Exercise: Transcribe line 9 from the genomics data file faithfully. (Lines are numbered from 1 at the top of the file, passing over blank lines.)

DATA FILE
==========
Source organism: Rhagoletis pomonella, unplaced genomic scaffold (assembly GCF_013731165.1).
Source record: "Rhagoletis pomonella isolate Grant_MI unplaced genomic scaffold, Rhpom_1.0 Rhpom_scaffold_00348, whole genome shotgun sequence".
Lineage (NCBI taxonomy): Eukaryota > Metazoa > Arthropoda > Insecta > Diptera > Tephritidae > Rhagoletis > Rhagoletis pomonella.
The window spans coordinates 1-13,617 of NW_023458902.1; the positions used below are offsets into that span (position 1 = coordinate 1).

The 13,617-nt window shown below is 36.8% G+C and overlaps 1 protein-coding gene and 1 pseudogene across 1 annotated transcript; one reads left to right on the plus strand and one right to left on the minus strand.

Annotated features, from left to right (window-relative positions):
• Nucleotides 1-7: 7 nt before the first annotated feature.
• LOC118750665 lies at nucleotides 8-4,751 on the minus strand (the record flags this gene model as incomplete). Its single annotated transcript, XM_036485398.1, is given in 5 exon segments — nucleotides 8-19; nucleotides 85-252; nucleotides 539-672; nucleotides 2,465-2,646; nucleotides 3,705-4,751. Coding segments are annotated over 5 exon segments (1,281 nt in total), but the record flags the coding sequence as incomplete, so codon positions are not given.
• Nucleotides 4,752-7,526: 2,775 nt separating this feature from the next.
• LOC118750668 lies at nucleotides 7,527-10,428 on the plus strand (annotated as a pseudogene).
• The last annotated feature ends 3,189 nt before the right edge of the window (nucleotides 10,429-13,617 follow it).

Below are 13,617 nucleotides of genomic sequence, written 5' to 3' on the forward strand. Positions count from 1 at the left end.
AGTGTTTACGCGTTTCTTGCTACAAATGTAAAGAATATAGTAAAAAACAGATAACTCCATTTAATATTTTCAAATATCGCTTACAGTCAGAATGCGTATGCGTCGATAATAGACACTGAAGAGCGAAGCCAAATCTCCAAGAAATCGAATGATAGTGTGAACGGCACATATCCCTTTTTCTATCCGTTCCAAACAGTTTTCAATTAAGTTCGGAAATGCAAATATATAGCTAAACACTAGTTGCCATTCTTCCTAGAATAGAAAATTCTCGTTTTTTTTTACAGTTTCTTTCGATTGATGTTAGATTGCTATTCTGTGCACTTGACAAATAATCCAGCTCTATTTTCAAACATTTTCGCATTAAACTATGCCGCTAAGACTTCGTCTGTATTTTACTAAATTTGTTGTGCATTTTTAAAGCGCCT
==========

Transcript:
• Nucleotides 4,752-7,526: 2,775 nt separating this feature from the next.